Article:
Niagara-on-the-Lake residents will get their say next month on regulations and policies proposed by town staff regarding the installation of wind-energy turbines.
Following an inquiry from a greenhouse operator two years ago about using the renewable energy source, town council passed an interim bylaw prohibiting the use of the machines until a study of the pros and cons of the wind turbines was completed.
A second interim bylaw, passed a year ago, expires in May.
At a planning advisory committee Monday, councillors approved a recommendation from planning director Stephen Bedford that a public meeting be held April 21 on proposed official plan and zoning bylaw amendments to allow wind-energy turbines in the community.
The response from the public at an open house in July 2006 held by the consulting firm hired by the town to study the issue was largely positive.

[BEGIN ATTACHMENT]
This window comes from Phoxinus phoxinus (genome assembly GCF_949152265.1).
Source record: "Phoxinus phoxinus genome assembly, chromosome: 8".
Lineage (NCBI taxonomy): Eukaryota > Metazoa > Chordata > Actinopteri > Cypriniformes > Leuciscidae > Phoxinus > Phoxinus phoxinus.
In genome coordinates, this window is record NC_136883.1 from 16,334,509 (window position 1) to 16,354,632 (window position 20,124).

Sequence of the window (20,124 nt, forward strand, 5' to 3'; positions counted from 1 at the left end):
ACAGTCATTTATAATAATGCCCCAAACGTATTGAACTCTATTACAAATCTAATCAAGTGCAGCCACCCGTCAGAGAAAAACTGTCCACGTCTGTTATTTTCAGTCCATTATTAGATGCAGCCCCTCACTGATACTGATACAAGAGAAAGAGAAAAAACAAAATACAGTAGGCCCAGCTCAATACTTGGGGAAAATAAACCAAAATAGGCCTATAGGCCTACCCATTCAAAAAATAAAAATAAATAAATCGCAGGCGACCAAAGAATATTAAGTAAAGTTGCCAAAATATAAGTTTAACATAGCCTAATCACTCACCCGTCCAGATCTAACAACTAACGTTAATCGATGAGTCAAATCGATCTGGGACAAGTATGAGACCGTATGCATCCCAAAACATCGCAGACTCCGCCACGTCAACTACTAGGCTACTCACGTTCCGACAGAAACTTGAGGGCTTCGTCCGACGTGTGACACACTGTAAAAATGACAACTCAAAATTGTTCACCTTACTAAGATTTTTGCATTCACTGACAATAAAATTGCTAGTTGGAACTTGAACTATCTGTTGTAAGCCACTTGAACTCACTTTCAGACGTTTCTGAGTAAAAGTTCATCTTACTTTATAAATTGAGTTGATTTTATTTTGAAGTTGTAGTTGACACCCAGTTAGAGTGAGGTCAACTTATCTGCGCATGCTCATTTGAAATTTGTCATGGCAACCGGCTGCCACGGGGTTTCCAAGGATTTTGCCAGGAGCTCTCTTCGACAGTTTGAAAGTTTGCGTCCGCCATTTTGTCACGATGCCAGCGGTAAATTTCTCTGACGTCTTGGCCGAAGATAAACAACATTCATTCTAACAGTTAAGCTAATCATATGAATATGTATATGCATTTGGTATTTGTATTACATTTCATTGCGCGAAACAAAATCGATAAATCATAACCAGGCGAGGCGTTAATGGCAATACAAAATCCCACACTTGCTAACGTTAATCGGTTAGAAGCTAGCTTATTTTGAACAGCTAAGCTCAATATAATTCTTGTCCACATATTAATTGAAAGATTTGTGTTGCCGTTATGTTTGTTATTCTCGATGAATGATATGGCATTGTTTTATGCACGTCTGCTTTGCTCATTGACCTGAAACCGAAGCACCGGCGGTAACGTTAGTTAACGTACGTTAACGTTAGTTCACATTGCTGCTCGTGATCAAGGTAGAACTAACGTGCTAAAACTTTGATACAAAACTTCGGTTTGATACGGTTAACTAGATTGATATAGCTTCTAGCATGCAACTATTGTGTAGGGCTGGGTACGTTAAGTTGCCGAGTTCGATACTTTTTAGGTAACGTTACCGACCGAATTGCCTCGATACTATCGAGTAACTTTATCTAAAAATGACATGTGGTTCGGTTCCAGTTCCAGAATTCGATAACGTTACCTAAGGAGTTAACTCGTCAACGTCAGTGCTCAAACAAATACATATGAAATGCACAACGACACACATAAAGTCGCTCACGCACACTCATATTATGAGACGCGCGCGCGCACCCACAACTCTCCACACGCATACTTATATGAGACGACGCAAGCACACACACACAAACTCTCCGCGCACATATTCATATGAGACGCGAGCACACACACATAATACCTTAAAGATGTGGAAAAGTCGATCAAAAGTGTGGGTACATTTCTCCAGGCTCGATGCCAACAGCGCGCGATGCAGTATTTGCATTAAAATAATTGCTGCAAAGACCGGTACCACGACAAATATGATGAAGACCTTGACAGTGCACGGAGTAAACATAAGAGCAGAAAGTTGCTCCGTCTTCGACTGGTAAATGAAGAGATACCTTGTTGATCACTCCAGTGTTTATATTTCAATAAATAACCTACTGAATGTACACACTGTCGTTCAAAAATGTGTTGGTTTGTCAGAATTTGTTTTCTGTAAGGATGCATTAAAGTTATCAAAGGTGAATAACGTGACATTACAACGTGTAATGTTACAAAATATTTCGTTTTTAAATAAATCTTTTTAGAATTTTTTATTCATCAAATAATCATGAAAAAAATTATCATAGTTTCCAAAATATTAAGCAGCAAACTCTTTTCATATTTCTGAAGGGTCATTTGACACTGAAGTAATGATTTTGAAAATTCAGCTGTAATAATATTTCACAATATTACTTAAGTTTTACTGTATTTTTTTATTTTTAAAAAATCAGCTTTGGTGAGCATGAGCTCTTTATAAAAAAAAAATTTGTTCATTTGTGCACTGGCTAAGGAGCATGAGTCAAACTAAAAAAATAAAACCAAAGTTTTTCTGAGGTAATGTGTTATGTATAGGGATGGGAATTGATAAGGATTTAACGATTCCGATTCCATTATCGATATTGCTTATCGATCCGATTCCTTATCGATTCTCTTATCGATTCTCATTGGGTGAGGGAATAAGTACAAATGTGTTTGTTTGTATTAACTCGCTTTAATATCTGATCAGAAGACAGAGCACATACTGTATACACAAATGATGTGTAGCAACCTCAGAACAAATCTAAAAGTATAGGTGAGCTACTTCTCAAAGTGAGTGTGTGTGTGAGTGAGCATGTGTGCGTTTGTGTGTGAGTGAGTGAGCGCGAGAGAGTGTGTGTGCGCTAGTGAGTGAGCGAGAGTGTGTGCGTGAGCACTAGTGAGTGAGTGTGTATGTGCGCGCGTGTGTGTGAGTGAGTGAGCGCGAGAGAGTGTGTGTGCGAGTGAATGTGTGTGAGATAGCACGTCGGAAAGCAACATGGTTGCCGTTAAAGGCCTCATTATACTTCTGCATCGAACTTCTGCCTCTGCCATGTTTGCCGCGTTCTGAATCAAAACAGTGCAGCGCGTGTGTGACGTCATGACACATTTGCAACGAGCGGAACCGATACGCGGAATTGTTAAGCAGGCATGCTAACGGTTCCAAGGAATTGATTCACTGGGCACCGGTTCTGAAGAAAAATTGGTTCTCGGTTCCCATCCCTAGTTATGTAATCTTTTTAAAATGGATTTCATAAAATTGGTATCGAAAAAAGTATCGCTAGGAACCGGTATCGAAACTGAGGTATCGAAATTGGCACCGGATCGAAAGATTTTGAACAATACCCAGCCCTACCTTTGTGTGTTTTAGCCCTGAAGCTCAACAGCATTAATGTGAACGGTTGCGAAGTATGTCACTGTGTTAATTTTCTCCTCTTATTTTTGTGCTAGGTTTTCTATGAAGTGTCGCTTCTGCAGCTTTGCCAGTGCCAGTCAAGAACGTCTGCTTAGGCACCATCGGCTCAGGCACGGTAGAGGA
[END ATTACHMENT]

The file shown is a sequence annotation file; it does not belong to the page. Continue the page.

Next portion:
Almost all of the residents who spoke at that meeting were enthusiastic about allowing the machines to be erected in the municipality.
However, Bedford said some people continue to have concerns about the machines’ effectiveness, noise and shadows. The last public meeting on the issue was held in May 2007.
Bedford noted that the municipal heritage committee does not support wind-energy turbines anywhere in the urban area.
“As wind turbines do have a negative heritage impact, the final draft has been amended to remove the ability to install wind-energy turbines within any heritage district,” he reported, and “to not permit a wind turbine on a designated building or on a building that abuts a designated building.”
The report proposes, however, that single small, medium and large turbines be permitted in the agricultural areas, but not multiple large turbines.
Bedford concluded in his report that “the draft policies build on provincial policy to support the use of alternative energy supplies and provide a balance between … wind energy turbines to be introduced into the town and providing a regulatory framework that manages their location given the idiosyncrasies of this community.”
By Suzanne Mason
19 March 2008
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